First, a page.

Bejeweled, Candy Crush and other match-three games are (NP-)hard

Abstract

The twenty-first century has seen the rise of a new type of video games targeted at a mass audience of “casual” gamers. Many of these games require the player to swap items in order to form matches of three and are collectively known as tile-matching match-three games. Among these, the most influential one is arguably Bejeweled in which the matched items (gems) pop and the above gems fall in their place. Bejeweled has been ported to many different platforms and influenced an incredible number of similar games. Very recently one of them, named Candy Crush Saga enjoyed a huge popularity and quickly went viral on social networks. We generalize this kind of games by only parameterizing the size of the board, while all the other elements (such as the rules or the number of gems) remain unchanged. Then, we prove that answering many natural questions regarding such games is actually NP-Hard. These questions include determining if the player can reach a certain score, play for a certain number of turns, and others. We also provide a playable web-based implementation of our reduction, which is accessible at http://candycrush.isnphard.com.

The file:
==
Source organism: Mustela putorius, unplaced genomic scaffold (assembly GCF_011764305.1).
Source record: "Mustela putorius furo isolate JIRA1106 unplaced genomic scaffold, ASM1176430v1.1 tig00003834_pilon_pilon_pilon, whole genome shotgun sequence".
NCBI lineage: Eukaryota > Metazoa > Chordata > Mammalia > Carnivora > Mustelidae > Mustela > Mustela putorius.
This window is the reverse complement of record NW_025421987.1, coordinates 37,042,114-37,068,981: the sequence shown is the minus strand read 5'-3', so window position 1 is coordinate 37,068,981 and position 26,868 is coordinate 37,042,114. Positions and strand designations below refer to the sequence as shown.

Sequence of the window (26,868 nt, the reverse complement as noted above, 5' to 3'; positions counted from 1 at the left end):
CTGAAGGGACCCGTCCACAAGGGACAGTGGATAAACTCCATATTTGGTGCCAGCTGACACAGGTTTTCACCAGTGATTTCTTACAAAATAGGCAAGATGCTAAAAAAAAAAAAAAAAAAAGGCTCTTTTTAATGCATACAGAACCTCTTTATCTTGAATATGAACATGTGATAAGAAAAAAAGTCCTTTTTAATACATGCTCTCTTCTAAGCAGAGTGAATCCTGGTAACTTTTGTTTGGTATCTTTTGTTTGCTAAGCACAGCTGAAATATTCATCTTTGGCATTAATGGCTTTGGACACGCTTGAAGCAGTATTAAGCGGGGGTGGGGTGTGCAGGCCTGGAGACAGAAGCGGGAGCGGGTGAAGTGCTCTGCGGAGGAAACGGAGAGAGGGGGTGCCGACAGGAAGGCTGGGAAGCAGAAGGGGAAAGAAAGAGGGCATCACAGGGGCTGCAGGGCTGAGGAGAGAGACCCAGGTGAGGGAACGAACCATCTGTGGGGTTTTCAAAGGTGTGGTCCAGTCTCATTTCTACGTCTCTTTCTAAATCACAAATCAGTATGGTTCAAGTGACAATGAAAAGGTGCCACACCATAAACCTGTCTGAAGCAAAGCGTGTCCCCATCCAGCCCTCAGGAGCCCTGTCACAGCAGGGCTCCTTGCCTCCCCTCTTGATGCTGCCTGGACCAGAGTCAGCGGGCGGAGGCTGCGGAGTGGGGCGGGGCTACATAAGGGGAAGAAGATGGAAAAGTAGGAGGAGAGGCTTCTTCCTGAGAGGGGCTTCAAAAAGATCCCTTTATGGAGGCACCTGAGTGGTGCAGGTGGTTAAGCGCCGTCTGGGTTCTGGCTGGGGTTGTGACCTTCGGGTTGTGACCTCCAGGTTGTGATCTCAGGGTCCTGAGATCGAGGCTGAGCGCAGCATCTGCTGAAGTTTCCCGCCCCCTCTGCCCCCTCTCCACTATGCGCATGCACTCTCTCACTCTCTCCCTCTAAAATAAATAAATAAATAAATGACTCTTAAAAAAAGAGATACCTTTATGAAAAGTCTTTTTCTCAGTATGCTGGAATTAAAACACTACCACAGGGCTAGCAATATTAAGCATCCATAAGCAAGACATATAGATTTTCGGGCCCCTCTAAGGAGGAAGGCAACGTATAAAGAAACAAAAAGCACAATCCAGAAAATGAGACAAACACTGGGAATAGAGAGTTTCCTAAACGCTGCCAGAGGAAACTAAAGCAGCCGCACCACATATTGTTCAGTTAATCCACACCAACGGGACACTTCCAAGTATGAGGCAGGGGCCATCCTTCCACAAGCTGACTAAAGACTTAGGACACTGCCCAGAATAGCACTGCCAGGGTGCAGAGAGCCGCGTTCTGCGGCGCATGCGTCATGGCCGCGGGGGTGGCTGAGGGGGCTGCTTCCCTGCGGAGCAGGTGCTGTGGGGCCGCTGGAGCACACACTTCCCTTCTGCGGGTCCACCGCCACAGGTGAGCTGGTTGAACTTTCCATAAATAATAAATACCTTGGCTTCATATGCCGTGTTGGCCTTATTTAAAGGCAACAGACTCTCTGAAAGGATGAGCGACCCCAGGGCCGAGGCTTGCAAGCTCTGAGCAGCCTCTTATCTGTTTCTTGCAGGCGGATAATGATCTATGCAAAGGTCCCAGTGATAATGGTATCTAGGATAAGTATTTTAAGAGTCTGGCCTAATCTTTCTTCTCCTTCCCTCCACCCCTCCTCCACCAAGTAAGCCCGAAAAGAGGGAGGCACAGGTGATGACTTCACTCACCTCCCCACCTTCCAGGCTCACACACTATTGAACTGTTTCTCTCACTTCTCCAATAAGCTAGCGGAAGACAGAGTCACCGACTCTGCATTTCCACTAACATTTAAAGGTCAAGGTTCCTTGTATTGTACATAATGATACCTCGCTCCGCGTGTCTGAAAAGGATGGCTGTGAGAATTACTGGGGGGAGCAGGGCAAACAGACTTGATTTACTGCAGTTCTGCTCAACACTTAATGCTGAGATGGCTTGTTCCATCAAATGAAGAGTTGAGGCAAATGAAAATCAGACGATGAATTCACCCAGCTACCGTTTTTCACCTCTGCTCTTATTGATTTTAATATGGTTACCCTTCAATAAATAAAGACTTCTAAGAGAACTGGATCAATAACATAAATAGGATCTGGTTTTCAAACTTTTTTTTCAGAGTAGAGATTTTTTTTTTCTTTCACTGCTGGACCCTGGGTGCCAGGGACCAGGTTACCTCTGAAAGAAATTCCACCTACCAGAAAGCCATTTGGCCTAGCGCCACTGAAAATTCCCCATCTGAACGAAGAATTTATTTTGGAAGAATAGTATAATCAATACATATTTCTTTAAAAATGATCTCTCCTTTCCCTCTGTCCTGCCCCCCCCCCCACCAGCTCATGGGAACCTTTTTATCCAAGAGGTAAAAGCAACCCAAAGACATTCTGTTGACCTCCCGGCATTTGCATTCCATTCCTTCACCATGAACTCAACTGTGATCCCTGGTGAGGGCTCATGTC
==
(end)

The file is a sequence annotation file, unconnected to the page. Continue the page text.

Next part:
DOI: 10.1109/CIG.2014.6932866

Extracted Key Phrases

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Q5) We can modify the instance by suitably extending the goal wire after the goal gem thus allowing the player to play a given number of moves if and only if the goal gem is popped